It was a messier game than expected, and not only because of the weather. Ohio State had a dominating victory on the scoreboard -- the Buckeye defense still hasn't allowed a touchdown this season -- so any critcism here is with that dominance in mind.
|OSU Off||OSU Def|
|Rushing success rate||43%||29%|
|Passing success rate||45%||41%|
|Rushing explosive plays||8||1|
|Passing explosive plays||2||0|
|Red zone TD efficiency||4/6||0/3|
|Drive efficiency||6/13 (4)||1/15 (3)|
Explosive runs are runs over 12 yards and explosive passes include any throw over 20 yards. Just like last week, the OSU Defense column is from Tulsa's perspective -- so the Ohio State defense had a 71% rushing success rate. Finally, drive efficiency here is the ratio of scoring drives to total drives, with the number of three-and-outs in parentheses.
In an interview with Stephen Godfrey for Podcast Ain't Played Nobody this offseason, Tom Herman said that two stats are the most important and determine 98% of football games: winning the 1. explosive play battle and 2. the turnover margin.
So despite some pretty sub-par efficiency numbers (last week the Buckeyes ran at 73% efficiency) and far fewer explosive passes than expected (which was somewhat expected given the conditions), those two stats seem to explain the game: the Buckeyes had a 10:1 explosive play ratio and went 6:1 in turnover ratio. The Buckeyes lead the country in turnover margin after two games.
Finally, 48-3 could have been a lot worse. The key numbers are the 6/13 drive efficiency (8/10 last week) and 4 three-and-outs. Ohio State converted just 5 of 14 third downs, so the Buckeyes actually lost the three-and-out ratio battle.
The 3 most important stats
In my preview I noted three critical stats for a Buckeye win:
1. Limiting Brewer's explosive plays (and general efficiency, too).
2. Whether the defensive line can generate sacks, particularly on passing downs, and generally play the game in the Tulsa backfield.
3. Whether Weber, Samuel, and McCall will create more explosive runs this week -- of the 20+ yard variety, rather than just 10+ small-explosive carries.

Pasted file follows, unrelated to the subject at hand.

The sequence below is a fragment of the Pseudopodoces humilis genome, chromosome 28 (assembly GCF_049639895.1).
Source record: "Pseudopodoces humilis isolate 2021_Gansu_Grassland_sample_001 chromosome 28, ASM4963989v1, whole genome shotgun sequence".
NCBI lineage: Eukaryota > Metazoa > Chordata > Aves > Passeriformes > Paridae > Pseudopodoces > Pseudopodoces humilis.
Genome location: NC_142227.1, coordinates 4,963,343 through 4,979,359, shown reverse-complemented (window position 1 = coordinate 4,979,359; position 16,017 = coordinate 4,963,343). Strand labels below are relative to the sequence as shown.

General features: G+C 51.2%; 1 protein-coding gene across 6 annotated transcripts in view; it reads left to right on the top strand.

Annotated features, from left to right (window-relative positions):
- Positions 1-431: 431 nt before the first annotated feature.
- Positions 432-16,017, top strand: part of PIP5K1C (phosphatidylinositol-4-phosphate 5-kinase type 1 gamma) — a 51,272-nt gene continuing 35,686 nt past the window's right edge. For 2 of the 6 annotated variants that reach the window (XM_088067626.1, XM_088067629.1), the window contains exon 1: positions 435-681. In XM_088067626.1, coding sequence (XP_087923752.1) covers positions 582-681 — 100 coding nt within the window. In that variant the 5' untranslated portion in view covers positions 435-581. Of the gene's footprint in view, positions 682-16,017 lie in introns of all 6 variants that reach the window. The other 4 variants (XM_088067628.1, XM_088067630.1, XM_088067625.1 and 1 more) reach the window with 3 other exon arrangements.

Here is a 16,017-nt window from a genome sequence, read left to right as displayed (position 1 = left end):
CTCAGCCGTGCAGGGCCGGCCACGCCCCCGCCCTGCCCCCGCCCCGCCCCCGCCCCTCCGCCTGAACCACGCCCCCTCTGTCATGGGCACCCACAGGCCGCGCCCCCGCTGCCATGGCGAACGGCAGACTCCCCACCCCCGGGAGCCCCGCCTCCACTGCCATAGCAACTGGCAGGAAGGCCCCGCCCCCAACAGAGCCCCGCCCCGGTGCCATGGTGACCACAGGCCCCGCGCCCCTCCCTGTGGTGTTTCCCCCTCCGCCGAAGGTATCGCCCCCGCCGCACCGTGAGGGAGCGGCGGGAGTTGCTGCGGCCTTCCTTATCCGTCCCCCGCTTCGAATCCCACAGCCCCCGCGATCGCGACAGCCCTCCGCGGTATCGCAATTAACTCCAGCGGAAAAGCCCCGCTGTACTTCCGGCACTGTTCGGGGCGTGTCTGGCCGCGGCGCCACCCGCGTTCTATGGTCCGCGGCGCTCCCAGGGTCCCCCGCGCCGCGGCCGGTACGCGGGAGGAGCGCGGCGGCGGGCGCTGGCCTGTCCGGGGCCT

How about this defense?
I legitimately believed that Tulsa would score at least two touchdowns off explosive plays. Tulsa is no world-beater on offense yet, but they are a top-25 rushing IsoPPP team and D'Angelo Brewer averaged 8.3 highlight yards per opportunity in week one.
But the Buckeye defense completely shut down Brewer and any explosive offense Tulsa could attempt. Brewer had just one explosive run -- a 14-yard carry -- and was held to 3.9 yards per carry and the team had a 29% rushing success rate.
Oklahoma will offer a much more difficult test next week, but this new starting secondary clearly passed its early tests against two other Air Raid offenses. Besides the obvious -- four interceptions! -- this big-play-making defense was extremely efficient as well, holding Tulsa to a 25% third down conversion percentage and keeping Tulsa out of the end zone on three red zone trips.
It wasn't just big plays -- even on drives that didn't end in a turnover, the defense forced Tulsa to be inefficient, which suggests that the defense would have been successful even without the six takeaways.
Effective without as much havoc
Havoc rates can't totally see something intangible or subjective like merely pressuring the quarterback, but Ohio State was just 74th in total havoc rate after week one. But Tulsa allowed four sacks in week one and was particularly susceptible on passing downs, which makes it surprising that the defense only managed two sacks and six tackles for loss.
It's hard to call the lack of sacks a concern yet, given that the line is still forcing bad passes and playing a role in creating turnovers, but it's certainly something to keep an eye on nevertheless.
Still not many 20+ yard runs
It might not have felt like it during the game, but the Buckeyes actually had two more explosive runs than last week. They were just still mostly in the 12-19 yard range, with only three 20+ yard runs this week. Tulsa was 122nd in defensive rushing IsoPPP, so we might have expected more here.
The lack of balance, as well as an unwillingess to vary runs (potentially ahead of Oklahoma next week?) contributed to the disappointing explosive run totals. It was a slower day especially for Mike Weber, who had a 41% success rate and three explosive runs, but Curtis Samuel had explosive runs on half of his carries, with a 63% rushing success rate. Dontre Wilson also made the most of his carries, recording a touchdown run and one of the day's three 20+ yard runs.
What about the passing game and all of the three-and-outs?
With four three-and-outs and going just 5/14 on third down, something was clearly disjointed on offense.
Like usual, third down conversion issues started on first and second down, as the average third down distance was 4.9 yards even without any real outliers. The Buckeyes simply weren't as efficient on standard downs this week.
But the issue was bigger than that -- this week Barrett was just 1/8 throwing on third downs. Maybe that poor passing downs success rate was due to the weather, but that is a surprisingly low efficiency to keep drives going.
Finally, where were all of the explosive passes? Sure, the weather accounts for some of this, but it was also just an off night for Barrett and the play action passing game. Tulsa was 116th in Passing IsoPPP and the Buckeyes were 13th after an extremely explosive performance against Bowling Green, but they managed just two 20+ yard passes this week.
Moving forward, in addition to the defensive line's havoc rate, the number of 20+ yard explosive runs, and general passing efficiency, I'll definitely be on the watch for passing downs success rate and passing explosiveness.